Though hard to believe now, back in 1905 Reading's cup fighting reputation was such that when they played away to Fulham in the FA Cup first round, 'the West Londoners had a rare drawing at their riverside home'. So much so that a record crowd turned up, and at one stage the crush outside the ground was such that two gates gave way, resulting in many people being trampled upon. Mounted police were called in to restore order and luckily no one was seriously hurt, but two or three thousand got in without paying. Of the match itself, these photos appeared in the 'Illustrated Sporting and Dramatic News', with similar pictures shown here of the replay at Elm Park.
1981-82 Club Photo
In the first season that three points were awarded for a win, the Royals made a fast start and topped the Division Three table after gaining 15 points from their first six games. 18-year-old midfielder Neil Webb, fourth from right in the middle row, had already established himself in the first team and was called up for the England youth squad to take part in the 'little world cup' in Australia. After scoring a hat-trick against Egypt in the quarter-final he was clearly destined to go far, and he went on to become the 1,000th player capped by England when he was at Nottingham Forest.
1974 Team Sheets
Playing League football on a Sunday is normal today, though fifty years it was unheard of. But the energy crisis that started near the end of 1973 and the resulting three-day-week led to many clubs, including Reading, playing on Sundays. As it was technically illegal to charge for admission, fans were required to buy a team sheet on the way in. The examples here feature two of Robin Friday's earliest Elm Park appearances.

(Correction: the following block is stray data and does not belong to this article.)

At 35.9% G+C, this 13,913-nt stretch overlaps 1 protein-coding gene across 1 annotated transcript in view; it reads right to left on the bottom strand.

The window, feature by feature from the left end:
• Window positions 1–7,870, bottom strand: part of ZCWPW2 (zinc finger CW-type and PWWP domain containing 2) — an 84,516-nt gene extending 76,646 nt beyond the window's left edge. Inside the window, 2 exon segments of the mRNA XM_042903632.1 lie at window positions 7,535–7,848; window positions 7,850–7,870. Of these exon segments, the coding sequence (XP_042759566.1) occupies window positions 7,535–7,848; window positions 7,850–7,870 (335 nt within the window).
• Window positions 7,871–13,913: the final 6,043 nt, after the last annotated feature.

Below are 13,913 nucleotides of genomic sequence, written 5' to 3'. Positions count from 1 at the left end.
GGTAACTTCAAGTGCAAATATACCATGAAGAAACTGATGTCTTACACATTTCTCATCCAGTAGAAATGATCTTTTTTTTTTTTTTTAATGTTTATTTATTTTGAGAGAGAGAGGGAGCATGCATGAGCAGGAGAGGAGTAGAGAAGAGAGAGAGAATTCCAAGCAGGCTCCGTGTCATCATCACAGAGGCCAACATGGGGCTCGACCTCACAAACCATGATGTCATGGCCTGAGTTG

The great Robin Friday would have turned 70 today (27th July) and he is shown back left here during his first full season at Reading. He finished as top scorer and won the Player of the Season award, both of which he managed again in 1975-76. I'm trying to get hold of individual photos of Robin, and if anyone can help, please contact me.
2007-08 Club Photos
Strange how things work out sometimes. I bought the Shane Long photo recently, but it didn't arrive until ten days later on the 13th July – the same day the club announced the player was returning to Reading after an eleven year gap. Still a few of these left to find, but I'm slowly getting there!
1905 Magazine Article
When this was published, Reading's captain had gained a top reputation, and the article describes him in glowing terms: 'It really is a treat to watch Mr Herbert Smith of Reading. Smith has played for Stoke, Oxford City and Clapton, and is one of the finest backs in England. There is a lot to be learned by studying his methods. If you have a chance of seeing him, watch him for all you are worth, and by doing so you will, without a doubt, effect an improvement in your play. If Smith were engaged in First League football, he would have won for himself a greater name than he has done already. A most difficult man to out-manoeuvre, he is invariably 'all there'. In his methods he is exceedingly scientific, and he is also a hustler. There is a great deal of resource in his operations, and he can extricate himself from a tight corner as well any man in Britain. He has an enviable reputatioin the neighbourhood of Reading, which is not surprising, seeing that had it not been for his efforts the local club, which is a powerful one by the way and equal to at least one First League organisation, would not enjoy the reputation it does now.'